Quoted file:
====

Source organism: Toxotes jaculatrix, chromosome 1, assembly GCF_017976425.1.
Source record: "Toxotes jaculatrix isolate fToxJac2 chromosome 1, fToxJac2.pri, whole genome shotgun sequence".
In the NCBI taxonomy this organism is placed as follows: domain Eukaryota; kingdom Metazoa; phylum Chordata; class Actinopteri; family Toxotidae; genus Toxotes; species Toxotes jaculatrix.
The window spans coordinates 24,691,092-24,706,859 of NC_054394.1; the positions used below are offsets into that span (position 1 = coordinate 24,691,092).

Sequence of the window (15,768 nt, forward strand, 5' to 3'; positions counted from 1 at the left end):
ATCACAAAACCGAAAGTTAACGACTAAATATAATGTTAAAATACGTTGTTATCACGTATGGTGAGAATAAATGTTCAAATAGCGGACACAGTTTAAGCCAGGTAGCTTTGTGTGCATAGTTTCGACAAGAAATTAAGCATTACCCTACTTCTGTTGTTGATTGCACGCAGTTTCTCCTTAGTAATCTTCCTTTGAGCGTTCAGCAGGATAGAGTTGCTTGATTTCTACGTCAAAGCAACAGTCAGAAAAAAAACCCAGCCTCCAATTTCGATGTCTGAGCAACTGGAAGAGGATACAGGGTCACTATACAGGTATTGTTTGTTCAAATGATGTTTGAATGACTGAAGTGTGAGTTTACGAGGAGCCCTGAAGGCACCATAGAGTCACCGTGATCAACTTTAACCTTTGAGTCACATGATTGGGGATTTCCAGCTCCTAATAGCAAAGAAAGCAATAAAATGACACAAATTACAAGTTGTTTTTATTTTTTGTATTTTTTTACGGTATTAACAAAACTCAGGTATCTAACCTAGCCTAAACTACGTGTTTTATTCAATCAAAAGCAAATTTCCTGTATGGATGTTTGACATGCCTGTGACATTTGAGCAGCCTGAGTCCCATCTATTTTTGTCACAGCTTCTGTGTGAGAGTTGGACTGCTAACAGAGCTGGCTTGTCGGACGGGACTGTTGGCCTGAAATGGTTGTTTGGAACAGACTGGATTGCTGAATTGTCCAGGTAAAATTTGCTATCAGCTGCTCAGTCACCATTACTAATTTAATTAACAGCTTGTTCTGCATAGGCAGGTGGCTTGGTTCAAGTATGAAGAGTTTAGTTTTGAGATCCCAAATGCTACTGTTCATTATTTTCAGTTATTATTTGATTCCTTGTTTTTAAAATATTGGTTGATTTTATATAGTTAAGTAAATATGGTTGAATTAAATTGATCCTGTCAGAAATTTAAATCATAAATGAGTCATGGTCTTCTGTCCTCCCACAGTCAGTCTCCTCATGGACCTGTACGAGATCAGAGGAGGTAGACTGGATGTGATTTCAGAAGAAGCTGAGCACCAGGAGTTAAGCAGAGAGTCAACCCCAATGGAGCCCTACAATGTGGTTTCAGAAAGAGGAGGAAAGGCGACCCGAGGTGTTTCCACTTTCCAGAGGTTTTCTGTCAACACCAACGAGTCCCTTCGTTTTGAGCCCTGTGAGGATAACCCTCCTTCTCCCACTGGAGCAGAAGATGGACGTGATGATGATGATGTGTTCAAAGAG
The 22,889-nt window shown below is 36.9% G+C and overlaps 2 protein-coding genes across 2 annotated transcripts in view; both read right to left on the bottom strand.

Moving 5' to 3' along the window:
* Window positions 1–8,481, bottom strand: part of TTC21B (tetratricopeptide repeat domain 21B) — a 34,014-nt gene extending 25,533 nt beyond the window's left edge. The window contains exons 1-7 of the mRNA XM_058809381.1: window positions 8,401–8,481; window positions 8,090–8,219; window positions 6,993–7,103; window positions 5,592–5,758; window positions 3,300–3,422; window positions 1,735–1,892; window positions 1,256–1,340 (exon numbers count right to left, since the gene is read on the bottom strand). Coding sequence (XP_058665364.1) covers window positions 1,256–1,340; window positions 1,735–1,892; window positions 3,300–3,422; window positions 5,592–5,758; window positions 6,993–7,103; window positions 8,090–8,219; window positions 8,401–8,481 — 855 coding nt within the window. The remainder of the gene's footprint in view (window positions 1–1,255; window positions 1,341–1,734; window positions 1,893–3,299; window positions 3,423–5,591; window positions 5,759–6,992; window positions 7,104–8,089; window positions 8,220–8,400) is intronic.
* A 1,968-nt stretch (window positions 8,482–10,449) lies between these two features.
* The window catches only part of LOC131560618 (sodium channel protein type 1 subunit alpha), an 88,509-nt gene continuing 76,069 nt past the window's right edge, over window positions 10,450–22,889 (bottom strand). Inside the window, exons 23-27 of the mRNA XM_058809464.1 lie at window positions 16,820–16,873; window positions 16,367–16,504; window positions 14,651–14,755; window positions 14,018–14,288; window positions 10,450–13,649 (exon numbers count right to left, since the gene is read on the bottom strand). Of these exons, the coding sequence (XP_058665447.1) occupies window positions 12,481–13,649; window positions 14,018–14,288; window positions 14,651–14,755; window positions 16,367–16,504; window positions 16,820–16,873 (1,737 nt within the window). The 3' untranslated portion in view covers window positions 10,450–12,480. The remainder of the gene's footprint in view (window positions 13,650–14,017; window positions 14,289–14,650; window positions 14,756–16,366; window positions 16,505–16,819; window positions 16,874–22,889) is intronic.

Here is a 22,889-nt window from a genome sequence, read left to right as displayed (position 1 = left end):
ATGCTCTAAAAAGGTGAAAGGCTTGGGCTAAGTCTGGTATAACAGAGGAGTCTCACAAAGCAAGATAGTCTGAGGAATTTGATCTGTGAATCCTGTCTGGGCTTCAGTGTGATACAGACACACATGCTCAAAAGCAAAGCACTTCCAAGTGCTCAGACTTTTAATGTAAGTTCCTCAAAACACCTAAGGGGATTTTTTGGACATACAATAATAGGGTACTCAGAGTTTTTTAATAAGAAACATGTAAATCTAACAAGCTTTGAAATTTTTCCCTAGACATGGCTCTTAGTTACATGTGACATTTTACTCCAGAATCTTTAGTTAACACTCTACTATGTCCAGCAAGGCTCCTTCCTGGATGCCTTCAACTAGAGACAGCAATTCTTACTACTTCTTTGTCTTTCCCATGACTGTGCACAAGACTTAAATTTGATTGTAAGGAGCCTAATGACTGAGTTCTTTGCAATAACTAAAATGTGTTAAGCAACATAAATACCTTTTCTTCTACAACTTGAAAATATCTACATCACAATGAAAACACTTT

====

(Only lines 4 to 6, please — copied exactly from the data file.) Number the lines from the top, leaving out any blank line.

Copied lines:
The window spans coordinates 24,691,092-24,706,859 of NC_054394.1; the positions used below are offsets into that span (position 1 = coordinate 24,691,092).

Sequence of the window (15,768 nt, forward strand, 5' to 3'; positions counted from 1 at the left end):
ATCACAAAACCGAAAGTTAACGACTAAATATAATGTTAAAATACGTTGTTATCACGTATGGTGAGAATAAATGTTCAAATAGCGGACACAGTTTAAGCCAGGTAGCTTTGTGTGCATAGTTTCGACAAGAAATTAAGCATTACCCTACTTCTGTTGTTGATTGCACGCAGTTTCTCCTTAGTAATCTTCCTTTGAGCGTTCAGCAGGATAGAGTTGCTTGATTTCTACGTCAAAGCAACAGTCAGAAAAAAAACCCAGCCTCCAATTTCGATGTCTGAGCAACTGGAAGAGGATACAGGGTCACTATACAGGTATTGTTTGTTCAAATGATGTTTGAATGACTGAAGTGTGAGTTTACGAGGAGCCCTGAAGGCACCATAGAGTCACCGTGATCAACTTTAACCTTTGAGTCACATGATTGGGGATTTCCAGCTCCTAATAGCAAAGAAAGCAATAAAATGACACAAATTACAAGTTGTTTTTATTTTTTGTATTTTTTTACGGTATTAACAAAACTCAGGTATCTAACCTAGCCTAAACTACGTGTTTTATTCAATCAAAAGCAAATTTCCTGTATGGATGTTTGACATGCCTGTGACATTTGAGCAGCCTGAGTCCCATCTATTTTTGTCACAGCTTCTGTGTGAGAGTTGGACTGCTAACAGAGCTGGCTTGTCGGACGGGACTGTTGGCCTGAAATGGTTGTTTGGAACAGACTGGATTGCTGAATTGTCCAGGTAAAATTTGCTATCAGCTGCTCAGTCACCATTACTAATTTAATTAACAGCTTGTTCTGCATAGGCAGGTGGCTTGGTTCAAGTATGAAGAGTTTAGTTTTGAGATCCCAAATGCTACTGTTCATTATTTTCAGTTATTATTTGATTCCTTGTTTTTAAAATATTGGTTGATTTTATATAGTTAAGTAAATATGGTTGAATTAAATTGATCCTGTCAGAAATTTAAATCATAAATGAGTCATGGTCTTCTGTCCTCCCACAGTCAGTCTCCTCATGGACCTGTACGAGATCAGAGGAGGTAGACTGGATGTGATTTCAGAAGAAGCTGAGCACCAGGAGTTAAGCAGAGAGTCAACCCCAATGGAGCCCTACAATGTGGTTTCAGAAAGAGGAGGAAAGGCGACCCGAGGTGTTTCCACTTTCCAGAGGTTTTCTGTCAACACCAACGAGTCCCTTCGTTTTGAGCCCTGTGAGGATAACCCTCCTTCTCCCACTGGAGCAGAAGATGGACGTGATGATGATGATGTGTTCAAAGAG